Concentrating omega-3 fatty acids in Nannochloropsis oceanica oil by using enzyme immobilized nano-silica systems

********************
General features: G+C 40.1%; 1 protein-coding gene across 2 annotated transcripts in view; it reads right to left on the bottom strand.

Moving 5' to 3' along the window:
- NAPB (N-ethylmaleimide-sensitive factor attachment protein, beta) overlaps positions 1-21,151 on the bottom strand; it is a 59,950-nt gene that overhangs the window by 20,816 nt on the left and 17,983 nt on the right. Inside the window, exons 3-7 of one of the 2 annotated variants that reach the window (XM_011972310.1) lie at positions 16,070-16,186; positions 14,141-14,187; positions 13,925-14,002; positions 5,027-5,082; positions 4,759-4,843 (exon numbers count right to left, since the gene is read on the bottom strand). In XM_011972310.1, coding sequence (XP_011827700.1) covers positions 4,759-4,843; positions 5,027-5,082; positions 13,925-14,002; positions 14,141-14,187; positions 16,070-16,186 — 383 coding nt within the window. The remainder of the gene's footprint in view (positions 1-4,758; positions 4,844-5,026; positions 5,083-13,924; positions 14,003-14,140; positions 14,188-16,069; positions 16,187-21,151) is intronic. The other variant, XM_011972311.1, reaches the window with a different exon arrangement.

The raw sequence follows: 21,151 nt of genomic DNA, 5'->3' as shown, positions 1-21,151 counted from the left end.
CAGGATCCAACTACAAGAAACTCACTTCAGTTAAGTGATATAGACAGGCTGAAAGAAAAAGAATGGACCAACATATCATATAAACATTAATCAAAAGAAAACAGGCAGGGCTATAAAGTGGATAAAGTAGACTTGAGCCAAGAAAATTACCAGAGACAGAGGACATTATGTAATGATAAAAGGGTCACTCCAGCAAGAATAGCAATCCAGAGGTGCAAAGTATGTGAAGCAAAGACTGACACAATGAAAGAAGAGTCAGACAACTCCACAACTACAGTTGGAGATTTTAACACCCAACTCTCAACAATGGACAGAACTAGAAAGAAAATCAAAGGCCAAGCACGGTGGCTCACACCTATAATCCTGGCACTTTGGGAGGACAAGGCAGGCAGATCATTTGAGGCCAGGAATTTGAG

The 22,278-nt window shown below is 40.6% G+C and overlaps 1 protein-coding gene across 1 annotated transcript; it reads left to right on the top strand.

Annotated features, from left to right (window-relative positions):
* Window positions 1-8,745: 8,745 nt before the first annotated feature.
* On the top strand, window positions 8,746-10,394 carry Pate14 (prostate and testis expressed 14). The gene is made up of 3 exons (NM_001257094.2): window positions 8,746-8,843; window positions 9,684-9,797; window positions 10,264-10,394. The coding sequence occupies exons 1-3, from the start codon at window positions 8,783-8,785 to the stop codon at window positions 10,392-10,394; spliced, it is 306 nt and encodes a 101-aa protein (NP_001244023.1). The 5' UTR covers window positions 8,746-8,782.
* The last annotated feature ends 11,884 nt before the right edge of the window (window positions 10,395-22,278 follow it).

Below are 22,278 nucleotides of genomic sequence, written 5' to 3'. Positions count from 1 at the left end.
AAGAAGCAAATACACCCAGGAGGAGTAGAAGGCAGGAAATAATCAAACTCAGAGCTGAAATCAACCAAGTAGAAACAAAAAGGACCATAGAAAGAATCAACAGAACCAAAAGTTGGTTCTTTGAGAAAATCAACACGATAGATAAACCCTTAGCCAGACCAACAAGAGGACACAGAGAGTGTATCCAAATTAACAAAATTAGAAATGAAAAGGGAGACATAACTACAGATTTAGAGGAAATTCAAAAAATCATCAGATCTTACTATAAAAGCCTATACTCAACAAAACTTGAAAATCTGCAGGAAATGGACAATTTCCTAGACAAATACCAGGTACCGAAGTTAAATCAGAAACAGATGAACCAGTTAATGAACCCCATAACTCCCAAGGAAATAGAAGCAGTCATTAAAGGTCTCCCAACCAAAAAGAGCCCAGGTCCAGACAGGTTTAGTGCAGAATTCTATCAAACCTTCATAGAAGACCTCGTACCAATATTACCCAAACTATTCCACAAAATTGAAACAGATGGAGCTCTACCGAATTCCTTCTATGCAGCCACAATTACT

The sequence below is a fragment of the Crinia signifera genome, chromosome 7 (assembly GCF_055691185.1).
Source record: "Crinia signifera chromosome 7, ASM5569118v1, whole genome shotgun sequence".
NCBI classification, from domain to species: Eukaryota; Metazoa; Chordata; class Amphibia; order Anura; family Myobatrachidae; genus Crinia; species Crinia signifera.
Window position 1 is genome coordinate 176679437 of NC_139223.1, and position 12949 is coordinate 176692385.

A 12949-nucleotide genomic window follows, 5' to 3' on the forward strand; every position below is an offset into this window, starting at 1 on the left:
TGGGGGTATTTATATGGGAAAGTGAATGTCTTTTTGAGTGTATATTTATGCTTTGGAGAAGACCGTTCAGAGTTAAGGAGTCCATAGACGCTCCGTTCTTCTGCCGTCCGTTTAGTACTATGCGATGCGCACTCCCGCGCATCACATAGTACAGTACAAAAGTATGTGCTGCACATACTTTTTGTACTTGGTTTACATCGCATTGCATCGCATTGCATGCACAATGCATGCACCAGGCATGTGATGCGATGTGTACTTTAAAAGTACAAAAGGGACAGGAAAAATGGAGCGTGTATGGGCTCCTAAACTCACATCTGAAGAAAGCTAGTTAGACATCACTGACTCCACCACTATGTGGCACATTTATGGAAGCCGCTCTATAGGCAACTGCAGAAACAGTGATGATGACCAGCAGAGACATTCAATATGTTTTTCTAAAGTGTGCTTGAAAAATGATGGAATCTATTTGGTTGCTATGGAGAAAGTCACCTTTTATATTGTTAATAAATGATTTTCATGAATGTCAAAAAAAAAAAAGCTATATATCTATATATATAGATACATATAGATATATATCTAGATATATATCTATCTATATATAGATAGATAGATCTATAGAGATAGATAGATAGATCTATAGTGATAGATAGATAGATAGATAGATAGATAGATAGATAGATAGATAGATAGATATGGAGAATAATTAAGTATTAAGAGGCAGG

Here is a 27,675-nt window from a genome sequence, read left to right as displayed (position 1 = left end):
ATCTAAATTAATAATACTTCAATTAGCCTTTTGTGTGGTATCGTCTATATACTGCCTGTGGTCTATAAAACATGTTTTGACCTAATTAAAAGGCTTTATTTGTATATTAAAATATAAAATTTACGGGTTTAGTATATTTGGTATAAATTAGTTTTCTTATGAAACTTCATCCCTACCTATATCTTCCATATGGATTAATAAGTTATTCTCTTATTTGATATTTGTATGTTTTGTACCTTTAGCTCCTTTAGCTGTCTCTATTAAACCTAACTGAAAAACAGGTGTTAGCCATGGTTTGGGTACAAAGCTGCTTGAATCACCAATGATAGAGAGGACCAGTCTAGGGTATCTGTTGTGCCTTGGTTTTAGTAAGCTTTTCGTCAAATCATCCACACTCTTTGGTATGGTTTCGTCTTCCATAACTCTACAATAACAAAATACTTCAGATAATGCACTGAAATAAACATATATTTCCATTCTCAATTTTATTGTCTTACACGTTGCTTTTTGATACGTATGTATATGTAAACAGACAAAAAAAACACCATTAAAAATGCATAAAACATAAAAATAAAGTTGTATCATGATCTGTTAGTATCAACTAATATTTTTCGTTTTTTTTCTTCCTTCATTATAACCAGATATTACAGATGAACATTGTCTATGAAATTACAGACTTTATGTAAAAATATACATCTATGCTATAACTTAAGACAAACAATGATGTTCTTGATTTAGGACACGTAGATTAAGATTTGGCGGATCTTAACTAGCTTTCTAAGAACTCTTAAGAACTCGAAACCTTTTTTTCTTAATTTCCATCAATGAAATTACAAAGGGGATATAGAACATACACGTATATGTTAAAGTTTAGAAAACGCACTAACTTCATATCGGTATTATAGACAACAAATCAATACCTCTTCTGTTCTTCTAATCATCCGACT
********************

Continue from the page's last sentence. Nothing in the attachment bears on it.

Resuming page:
Burning agricultural waste causes local air pollution and global warming. Agricultural waste, such as rice husks, contains silica reserves that can be processed into nano silica and used as a substrate for the immobilization of enzymes. The present study attempts to develop efficient silica-based nano-biocatalysts for concentrating omega-3 fatty acids in algal oil by hydrolyzing specific short-chain fatty acids. In this regard, tetraethyl orthosilicate (TEOS) and rice husk ash (RHA) were used as precursors to obtain nano-silica supports. Candida rugosa lipase (CRL) was then physically adsorbed and chemically cross-linked onto the created silica nano supports. The immobilized nano-systems created using the physical adsorption approach showed the maximum binding efficiency and enzymatic activity of CRL. The protein content of the CRL physically adsorbed in TEOS was 925 mg/g, while the protein loading in the RHA systems was 938 mg/g. However, the enzymatic activity of the selected systems for hydrolyzing para nitro-phenol palmitate (100 mM PBS buffer at pH-7.2, for 10 min at 37 ◦C) was 56 units/mg for the RHA system and 707 units/mg for the TEOS system. These two nano-enzyme systems were utilized further to hydrolyze the Nannochloropsis oceanica oil, and a physically adsorbed CRL TEOS system was found to have a 2.5-fold enrichment in eicosapentaenoic acid (EPA) which is used in food and pharmaceutical applications.